30A Beach Trolley March 1, 2020

30A Beach Trolley

The 30A Trolley Company has announced a vintage trolley bus service on Scenic Highway 30A in Walton County.

The trolley service will begin operations on March 1, providing scenic tours and transportation between Gulf Place and Inlet Beach, connecting beachgoers to the 12 beach communities and over 250 merchants and restaurants comprising the 30A marketplace.

They will have four fun, open-air vintage trolley buses, each named after a local fish and branded “The Beach Trolley,” the service will operate continuously between the hours of 10 a.m.-10 p.m. from March 1 to Oct. 31. The 30A Trolley Company will be a hop-on/hop-off service, arriving and departing every 20 minutes, with planned trolley stops in Gulf Place, Blue Mountain Beach, Grayton Beach, WaterColor®, Seaside®, Seagrove Beach, WaterSound®, The Hub®, Alys Beach®, Seacrest Beach, Rosemary Beach® and Inlet Beach.

Not only will it provide a fun educational one-and-a-half-hour scenic tour for 30A visitors, the trolleys will help alleviate the overcrowding at public beach parking areas by serving the nine regional public beach accesses along the route. The trolley will also reduce car and golf cart traffic by an estimated 500 vehicles a day, providing a viable alternative to drinking and driving while enjoying the area’s local restaurants and nightspots.

More information and ticket sales can be found at  www.30a-tours.com, emailing  tickets@30a-tours.com

Coastal Dune Lakes on 30A

Allen Lake on 30A

South Walton has 15 rare, unique coastal dune lakes along its 26 miles of coastline. Only a few places in the world have them.

They are (moving from west to east): Fuller Lake, Morris Lake, Campbell Lake, Stallworth Lake, Allen Lake, Oyster Lake, Draper Lake, Big Redfish Lake, Little Redfish Lake, Alligator Lake, Western Lake, Eastern Lake, Deer Lake, Camp Creek Lake and Lake Powell, adjacent to Camp Helen and Inlet Beach.

South Walton’s coastal dune lakes are said to be as much as 10,000 years old and were formed by winds that redistributed sand and created the shallow basins (with most lakes averaging only about 5 feet deep).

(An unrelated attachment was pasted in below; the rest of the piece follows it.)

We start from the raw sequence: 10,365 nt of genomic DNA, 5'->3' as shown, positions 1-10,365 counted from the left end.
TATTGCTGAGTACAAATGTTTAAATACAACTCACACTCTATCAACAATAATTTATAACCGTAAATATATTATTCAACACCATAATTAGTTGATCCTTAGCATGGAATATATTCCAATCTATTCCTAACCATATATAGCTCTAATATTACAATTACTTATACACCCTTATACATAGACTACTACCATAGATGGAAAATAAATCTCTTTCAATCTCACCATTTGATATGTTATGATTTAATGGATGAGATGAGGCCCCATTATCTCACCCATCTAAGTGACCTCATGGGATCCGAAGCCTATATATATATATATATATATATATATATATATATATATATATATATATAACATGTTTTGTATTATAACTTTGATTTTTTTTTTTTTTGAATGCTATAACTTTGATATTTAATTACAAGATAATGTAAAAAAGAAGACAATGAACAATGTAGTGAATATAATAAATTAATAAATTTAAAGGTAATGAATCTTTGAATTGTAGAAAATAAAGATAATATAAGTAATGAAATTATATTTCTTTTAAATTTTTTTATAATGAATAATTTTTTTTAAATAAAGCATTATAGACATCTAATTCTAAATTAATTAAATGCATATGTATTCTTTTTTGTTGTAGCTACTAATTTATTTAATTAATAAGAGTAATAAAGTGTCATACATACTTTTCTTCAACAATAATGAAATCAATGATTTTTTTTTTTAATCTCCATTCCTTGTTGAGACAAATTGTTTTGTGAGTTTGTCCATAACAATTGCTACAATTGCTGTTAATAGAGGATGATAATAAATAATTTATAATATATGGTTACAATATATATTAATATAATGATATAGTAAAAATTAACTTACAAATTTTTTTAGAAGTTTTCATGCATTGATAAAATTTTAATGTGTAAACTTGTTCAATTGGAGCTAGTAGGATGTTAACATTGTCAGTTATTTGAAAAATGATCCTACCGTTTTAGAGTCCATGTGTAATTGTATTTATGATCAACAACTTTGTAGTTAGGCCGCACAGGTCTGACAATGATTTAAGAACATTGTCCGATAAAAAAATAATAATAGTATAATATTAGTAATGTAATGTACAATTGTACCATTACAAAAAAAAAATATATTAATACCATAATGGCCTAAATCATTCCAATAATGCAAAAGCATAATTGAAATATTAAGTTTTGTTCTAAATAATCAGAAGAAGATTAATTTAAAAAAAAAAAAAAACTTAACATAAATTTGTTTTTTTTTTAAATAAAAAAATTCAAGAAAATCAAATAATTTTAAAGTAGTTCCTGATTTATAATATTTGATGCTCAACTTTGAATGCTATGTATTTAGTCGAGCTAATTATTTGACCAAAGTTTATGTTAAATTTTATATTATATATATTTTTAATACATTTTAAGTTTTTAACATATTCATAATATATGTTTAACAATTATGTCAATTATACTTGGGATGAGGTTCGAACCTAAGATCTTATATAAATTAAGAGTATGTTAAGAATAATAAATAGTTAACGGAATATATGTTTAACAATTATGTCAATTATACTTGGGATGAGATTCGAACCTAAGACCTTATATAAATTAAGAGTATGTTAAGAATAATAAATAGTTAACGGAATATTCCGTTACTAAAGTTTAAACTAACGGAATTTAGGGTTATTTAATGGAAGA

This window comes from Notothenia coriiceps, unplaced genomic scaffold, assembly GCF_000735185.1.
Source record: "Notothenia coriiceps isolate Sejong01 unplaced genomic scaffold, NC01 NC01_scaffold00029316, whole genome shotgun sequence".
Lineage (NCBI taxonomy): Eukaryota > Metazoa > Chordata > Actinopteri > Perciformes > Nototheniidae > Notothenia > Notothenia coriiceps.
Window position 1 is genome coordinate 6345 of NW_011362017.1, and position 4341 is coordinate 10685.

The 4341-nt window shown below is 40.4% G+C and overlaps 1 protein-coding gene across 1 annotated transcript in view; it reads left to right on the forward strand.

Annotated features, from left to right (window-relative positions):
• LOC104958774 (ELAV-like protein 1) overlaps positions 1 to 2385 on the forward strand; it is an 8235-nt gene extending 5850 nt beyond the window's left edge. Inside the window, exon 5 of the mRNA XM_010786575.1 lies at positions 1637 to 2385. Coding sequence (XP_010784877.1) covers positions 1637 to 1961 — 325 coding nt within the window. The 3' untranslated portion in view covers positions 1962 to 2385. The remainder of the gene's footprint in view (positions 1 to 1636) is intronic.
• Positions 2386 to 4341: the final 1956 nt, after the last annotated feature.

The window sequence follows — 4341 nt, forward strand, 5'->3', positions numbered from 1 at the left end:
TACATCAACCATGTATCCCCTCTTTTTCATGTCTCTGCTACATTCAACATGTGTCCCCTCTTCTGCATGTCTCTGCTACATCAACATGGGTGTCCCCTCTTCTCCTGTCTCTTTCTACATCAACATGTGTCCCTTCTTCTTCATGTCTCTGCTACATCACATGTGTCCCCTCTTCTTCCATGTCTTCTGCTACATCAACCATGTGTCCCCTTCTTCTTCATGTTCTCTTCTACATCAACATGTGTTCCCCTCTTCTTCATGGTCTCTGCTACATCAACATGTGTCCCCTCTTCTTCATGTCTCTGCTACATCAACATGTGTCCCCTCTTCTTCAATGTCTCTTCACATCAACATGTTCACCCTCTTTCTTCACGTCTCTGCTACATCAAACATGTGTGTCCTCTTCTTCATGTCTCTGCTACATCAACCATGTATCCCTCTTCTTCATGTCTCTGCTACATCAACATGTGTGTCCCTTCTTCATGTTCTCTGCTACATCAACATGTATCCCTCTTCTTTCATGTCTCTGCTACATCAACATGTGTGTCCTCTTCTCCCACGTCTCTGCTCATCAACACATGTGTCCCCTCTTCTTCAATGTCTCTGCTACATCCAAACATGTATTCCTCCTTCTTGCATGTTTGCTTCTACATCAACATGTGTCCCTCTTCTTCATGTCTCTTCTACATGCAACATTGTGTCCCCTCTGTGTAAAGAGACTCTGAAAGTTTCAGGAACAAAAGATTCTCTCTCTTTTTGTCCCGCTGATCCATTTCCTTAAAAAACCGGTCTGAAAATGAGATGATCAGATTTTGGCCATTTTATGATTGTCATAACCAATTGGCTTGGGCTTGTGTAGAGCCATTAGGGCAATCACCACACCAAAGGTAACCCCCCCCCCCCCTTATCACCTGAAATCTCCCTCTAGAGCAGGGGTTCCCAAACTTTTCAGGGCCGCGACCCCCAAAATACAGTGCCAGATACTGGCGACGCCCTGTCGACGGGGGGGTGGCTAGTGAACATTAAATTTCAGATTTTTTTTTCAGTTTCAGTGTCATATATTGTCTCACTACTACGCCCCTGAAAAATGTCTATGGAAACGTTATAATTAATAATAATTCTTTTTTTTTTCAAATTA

These lakes are very unique in that the mostly fresh water and sit within just a few feet of the Gulf’s salt water, separated only by a natural berm of sand. Following a heavy rain or other inflow, the sand berms are suddenly breached, causing a flood of fresh water to pour openly into the Gulf. This event is known as an “outfall,” and it’s a time when salty seawater can also flood back into the dune lake, until the levels stabilize. The result is a rare brackish ecosystem that’s home to both fresh and salt water species.

Almost all lakes and rivers contain some form of tannic water. But here on 30A, the crystal clear green waters of the Gulf make the contrast with the tea-colored lakes all the more stark. It is common for people to make the mistake of thinking the water is “dirty” and maybe even harmful, especially when the lakes break open into the Gulf. Tannic water isn’t harmful.
Brackish water is a mixture of saltwater and freshwater, and while most of the coastal dune lakes are brackish, that’s not what gives the lakes their color,


Shunk Gulley Is My New Favorite Restaurant on 30A!

Shunk Gulley Is My New Favorite Restaurant on 30A!

Shunk Gulley Oyster Bar is a brand new white 2 story building with gorgeous views over Ed Walline Beach Access. It is located at 393 & 30A, near Gulf Place.

It offers coastal cuisine, nice selection of beverages and music daily.

Linger upstairs and watch the magical sunset!

Created by Ann


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